The site I run (Kinectronic) focuses on one platform. In fact, it focuses on a sub-platform of that platform. We cover Kinect games, accessories and hardware, and nothing else.
But mine is not the only site. In this field, there are two or three sites that are competing for visitors and page views, as you’d expect. However, someone mentioned to me the other day that my review scores are considerably lower than the scores posted at the current leading Kinect-specific site. I’m usually bordering on being overly-harsh, but my scores were fair and reflective of each game’s quality, I felt, so I trotted along to see how this other site had rated the games on offer for Microsoft’s motion-sensing marvel.
Here’s how the 56 reviews they’ve written break down.
43 above-average titles (scoring 6/10 or more)
6 average titles (scoring 5/10)
7 below-average titles (scoring 4/10 or less)
Bearing in mind that I’d struggle to recommend 10 Kinect titles to a friend and that I’m a reviewer that not only specialises in Kinect titles, but who has played ALL of them, those numbers seem pretty skewed. Reviews are subjective, I agree, but you shouldn’t be able to look at a spade and call it a rake. Unless you haven’t got a rake, and decide to use the edge of a spade in order to till your soil. I digress.
If games that fail to recognise your inputs properly are getting 6 and 7 out of 10, you have a problem. When games that have fundamental, idea-destroying flaws are picking up 8s, something is inherently wrong with your process.
Now, I know it may seem a bit crazy to effectively slate the platform that you’ve all but pledged your allegiance to, but you just HAVE to be realistic. You can’t mislead your readership into thinking that every other title is better than average, just because you want them to adore the platform that you’re supporting. You also can’t give high review scores in order make your readers feel better about a game that they’ve been excited about purchasing. What you also can’t do, is declare a horse that you’ve been backing to be the winner when it’s clearly finishing way down the order. Just because you’ve written 20 preview articles about Licenced Nickelodeon Game #2,832 (because the PR team have sent you 20 different batches of screenshots, spread out over 6 months) doesn’t mean you then HAVE to give the game a high score, lest you look like an idiot for giving it so much pre-launch coverage.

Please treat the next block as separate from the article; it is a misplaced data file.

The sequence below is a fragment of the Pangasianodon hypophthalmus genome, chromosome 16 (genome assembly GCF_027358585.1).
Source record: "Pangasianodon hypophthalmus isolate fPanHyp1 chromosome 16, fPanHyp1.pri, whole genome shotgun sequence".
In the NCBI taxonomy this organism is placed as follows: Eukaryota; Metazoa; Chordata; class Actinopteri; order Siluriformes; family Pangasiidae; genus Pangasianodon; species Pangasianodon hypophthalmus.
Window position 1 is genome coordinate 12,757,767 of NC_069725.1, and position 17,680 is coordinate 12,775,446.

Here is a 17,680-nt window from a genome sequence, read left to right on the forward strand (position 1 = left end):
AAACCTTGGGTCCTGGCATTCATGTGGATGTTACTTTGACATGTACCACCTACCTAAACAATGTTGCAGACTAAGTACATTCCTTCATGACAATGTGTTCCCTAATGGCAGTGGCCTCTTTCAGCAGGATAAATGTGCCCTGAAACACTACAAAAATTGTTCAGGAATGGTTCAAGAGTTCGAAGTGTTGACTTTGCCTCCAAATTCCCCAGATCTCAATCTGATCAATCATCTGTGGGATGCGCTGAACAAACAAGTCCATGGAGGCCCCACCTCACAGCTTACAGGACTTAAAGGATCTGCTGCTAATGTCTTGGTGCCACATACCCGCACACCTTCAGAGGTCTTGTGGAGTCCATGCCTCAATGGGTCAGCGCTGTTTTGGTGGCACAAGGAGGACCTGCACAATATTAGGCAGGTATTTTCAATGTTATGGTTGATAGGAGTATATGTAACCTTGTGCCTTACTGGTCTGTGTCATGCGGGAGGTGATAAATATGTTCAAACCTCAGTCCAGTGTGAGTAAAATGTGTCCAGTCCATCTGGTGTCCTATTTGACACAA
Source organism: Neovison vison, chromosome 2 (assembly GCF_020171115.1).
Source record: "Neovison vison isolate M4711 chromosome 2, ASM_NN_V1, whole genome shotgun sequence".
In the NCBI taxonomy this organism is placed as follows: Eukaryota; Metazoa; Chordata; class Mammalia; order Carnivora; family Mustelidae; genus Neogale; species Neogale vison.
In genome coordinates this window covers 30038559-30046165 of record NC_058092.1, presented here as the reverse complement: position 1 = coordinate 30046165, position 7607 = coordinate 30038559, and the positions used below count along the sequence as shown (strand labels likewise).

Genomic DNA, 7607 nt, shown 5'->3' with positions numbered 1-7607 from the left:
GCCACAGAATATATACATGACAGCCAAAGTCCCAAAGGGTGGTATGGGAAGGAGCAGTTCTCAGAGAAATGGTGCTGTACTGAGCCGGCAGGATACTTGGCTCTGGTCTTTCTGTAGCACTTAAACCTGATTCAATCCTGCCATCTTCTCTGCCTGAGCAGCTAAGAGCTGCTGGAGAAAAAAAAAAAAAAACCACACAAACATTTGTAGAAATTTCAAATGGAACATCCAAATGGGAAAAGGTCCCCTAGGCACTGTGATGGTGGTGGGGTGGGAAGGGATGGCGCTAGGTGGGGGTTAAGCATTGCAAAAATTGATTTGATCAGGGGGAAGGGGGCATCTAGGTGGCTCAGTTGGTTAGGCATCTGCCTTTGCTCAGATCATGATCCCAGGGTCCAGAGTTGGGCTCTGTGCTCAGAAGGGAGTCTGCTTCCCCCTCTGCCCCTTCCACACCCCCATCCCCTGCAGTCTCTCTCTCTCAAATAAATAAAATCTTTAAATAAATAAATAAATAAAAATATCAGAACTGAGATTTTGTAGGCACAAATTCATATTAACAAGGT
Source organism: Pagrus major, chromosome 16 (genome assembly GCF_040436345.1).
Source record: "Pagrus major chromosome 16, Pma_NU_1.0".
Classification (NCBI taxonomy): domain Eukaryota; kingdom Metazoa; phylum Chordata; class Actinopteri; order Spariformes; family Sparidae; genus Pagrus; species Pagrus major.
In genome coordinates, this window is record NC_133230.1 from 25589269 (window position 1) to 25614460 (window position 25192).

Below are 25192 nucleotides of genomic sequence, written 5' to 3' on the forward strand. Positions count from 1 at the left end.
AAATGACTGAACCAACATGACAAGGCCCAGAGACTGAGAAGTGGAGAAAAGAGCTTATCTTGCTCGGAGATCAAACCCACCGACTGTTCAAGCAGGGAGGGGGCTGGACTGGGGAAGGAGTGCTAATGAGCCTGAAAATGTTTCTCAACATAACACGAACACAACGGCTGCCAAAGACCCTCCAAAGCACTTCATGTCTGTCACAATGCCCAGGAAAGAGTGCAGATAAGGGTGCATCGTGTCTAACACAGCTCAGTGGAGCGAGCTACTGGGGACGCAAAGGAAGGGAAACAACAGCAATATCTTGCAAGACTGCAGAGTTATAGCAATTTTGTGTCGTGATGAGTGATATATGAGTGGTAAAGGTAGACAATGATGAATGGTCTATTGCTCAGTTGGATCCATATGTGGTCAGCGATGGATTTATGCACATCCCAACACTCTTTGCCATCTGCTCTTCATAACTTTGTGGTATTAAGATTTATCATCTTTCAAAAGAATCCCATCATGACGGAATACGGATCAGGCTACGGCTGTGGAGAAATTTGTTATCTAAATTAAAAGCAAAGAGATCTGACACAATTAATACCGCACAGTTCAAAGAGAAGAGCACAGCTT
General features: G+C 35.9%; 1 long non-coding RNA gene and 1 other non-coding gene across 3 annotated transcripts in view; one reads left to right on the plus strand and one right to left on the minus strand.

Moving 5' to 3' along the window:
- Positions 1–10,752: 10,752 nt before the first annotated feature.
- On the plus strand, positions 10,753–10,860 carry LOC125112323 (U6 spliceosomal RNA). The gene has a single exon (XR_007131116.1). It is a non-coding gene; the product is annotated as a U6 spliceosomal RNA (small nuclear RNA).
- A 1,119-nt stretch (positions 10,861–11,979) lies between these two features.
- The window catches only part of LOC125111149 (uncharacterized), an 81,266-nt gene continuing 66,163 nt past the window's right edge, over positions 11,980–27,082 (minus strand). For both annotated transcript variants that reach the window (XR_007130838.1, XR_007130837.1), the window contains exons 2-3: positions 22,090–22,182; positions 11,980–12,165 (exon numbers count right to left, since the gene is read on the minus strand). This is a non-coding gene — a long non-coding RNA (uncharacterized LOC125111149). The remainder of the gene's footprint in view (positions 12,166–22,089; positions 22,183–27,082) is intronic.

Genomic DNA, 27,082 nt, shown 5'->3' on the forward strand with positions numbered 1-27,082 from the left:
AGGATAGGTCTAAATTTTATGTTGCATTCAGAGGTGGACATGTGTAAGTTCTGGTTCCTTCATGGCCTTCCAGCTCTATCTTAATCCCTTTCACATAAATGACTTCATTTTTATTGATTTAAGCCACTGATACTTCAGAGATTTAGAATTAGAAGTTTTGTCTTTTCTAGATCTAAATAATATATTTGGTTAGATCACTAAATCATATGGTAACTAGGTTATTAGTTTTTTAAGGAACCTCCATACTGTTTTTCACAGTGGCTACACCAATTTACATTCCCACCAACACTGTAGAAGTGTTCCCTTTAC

I feel that actually criticising a product is a skill that a lot of reviewers lack, or that they refuse to use. They can talk about the hype preceding the game’s release, talk up the game’s graphics as if they’ve got stocks in NVIDIA, and then suddenly lose their teeth when it comes to pointing out the product’s shortfalls. If you find yourself making excuses for a game-destroying bug in a game that’s been in development for two years, you’re doing it wrong. And no, “I’m sure that Game Publisher X will release a patch or title update soon to fix these issues” isn’t an acceptable way of covering over the problem.
A lot of the issue seems to come from the removal of the game’s notional monetary value. When a reviewer gets a promotional copy of a game to review, it sometimes seems as if they’ll forgive all but the worst problems, simply because the game hasn’t cost them anything. The fact is that to people reading your review, who may spend up to £40 on the game, what you paid for the game means absolutely nothing.
But, more often than not, it’s almost as if they’re scared of telling the truth, just in case they offend someone. Someone who works for a game publisher or for a PR company, perhaps?
I don’t understand. I’m closing in on writing my 1,000th review. Over the course of that time, I’ve been honest, fair, and downright fucking brutal when I’ve had to be, because that’s the only way I can be. In some cases, if a game has a control issue that makes it unplayable, I’ll write 600 words about that control issue, and 200 about the rest of the game. This is because the control issue is the focus point. If you can’t control the game, what game is there to review? How can I recommend it to my readers? How long would that game be in my possession before I’ve taken it back to the store for a refund?
And you know what? Despite my overly-critical and – some would say – unprofessional approach, I’ve had ONE publisher refuse to deal with me because of a review I’d written. And they’re out of business now.